Regulation 12(5)(e) of the EIR

 

Regulation 12(5)(e) provides as follows:-

 

“12.-(5) For the purposes of paragraph (1)(a), a public authority may
refuse to disclose information to the extent that its disclosure would
adversely affect-

 

(e) the confidentiality of commercial or industrial information where such
confidentiality is provided by law to protect a legitimate economic
interest”.

 

The application of this provision to a particular case has been guided by
a four stage test in the following form:-

 

(i)                  The information in question is commercial or
industrial in nature.

 

The information relates to the development and implementation of the
future plans for the Airport, and thereby to the economic prosperity and
prospects of the sub-region.   This information is therefore clearly
commercial or industrial in nature. 

 

(ii)                Confidentiality is provided by law. 

 

It is considered that the same arguments as set out in relation to Section
41 of the FOIA confirm that the information is held in confidence. 

 

(iii)               The confidentiality is protecting a legitimate
economic interest.

 

TVU/the Council (and the other Local Authority Shareholders) have a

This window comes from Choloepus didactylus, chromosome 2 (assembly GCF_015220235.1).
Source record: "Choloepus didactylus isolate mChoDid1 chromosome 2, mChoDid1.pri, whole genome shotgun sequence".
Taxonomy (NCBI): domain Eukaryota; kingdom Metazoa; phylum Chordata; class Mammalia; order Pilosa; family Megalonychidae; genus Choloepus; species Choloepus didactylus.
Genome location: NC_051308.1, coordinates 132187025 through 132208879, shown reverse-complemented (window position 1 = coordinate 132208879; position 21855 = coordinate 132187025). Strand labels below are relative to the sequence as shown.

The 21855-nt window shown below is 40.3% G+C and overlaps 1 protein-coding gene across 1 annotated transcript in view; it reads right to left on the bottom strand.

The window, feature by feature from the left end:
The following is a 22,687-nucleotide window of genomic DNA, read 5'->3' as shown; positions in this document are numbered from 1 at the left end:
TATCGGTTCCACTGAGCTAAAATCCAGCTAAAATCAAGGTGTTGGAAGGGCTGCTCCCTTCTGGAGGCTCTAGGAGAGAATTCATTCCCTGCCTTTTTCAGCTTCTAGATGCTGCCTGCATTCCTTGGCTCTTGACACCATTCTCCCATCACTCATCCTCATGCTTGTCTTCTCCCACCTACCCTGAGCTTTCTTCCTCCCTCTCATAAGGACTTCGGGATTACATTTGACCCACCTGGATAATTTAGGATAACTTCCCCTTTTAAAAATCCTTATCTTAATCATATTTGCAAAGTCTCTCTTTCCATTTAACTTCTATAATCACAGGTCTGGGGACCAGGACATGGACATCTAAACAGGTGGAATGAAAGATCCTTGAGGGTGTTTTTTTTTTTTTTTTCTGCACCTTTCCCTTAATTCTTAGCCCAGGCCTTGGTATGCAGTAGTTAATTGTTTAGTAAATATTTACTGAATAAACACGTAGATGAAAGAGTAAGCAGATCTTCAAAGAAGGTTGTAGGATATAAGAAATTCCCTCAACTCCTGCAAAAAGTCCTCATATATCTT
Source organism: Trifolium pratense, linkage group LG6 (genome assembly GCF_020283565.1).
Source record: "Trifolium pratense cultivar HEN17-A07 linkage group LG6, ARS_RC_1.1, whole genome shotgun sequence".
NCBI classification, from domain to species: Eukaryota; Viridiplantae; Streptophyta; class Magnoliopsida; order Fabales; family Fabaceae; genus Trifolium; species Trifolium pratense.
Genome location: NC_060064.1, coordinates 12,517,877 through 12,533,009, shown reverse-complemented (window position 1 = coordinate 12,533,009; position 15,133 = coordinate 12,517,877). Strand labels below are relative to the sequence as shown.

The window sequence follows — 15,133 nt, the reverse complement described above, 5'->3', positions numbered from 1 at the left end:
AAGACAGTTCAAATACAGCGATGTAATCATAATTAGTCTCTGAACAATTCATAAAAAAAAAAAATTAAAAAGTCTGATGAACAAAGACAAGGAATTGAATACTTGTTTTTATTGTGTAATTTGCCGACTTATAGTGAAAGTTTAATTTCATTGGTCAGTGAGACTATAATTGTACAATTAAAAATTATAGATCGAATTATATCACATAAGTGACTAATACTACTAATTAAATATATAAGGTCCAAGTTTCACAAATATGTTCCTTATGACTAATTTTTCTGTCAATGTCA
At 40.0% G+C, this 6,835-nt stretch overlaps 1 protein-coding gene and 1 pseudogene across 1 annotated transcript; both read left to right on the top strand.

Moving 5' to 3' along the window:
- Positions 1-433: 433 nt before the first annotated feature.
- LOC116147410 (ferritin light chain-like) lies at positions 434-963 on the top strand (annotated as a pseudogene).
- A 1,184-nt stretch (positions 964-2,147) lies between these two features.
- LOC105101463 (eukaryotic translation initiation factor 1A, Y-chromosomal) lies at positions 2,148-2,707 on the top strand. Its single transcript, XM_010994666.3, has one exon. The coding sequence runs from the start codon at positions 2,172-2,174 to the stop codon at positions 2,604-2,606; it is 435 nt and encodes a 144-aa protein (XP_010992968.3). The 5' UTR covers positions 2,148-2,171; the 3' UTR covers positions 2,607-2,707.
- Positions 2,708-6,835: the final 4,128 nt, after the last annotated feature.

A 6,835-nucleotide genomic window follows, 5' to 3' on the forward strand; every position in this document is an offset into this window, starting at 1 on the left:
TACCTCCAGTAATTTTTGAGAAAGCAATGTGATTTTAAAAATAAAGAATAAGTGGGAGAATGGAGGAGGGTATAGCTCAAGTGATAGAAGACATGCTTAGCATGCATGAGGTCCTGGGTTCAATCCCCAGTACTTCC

legitimate economic interest in ensuring so far as possible, the best
possible outcome for the future of the Airport in terms of the Council’s
shareholdings and the overall economic prosperity and prospects of the
sub-region. 

 

(iv)              The confidentiality would be adversely affected by the
disclosure. 

 

Disclosure of the information would be detrimental to the commercial
position of DTVA/the Peel Group and thereby the Councils in seeking the
best outcomes for the Airport.  A loss of the confidentiality would leave
TVU/the Council (and the other local authority shareholders) in a
disadvantaged position in terms of obtaining future confidential advice
and when in negotiations with the DTVA and the Peel Group. 

 

As regards the public interest, it is arguable that disclosure of the
information would increase public trust in the Council’s decision making
and DTVA/the Peel Group’s plans, by explaining to some extent the current
position of the Airport and its possible future.  Disclosure would also
inform the public of the financial position of DTVA, the airport and the
Peel Group and the costs to taxpayers.  This would allow greater public
participation, in that the public would have greater information with
which to understand and question options available for the Airport’s
future.

 

TVU’s/the Council’s position however is that if the information were to be
disclosed at this stage, its professional standing with prospective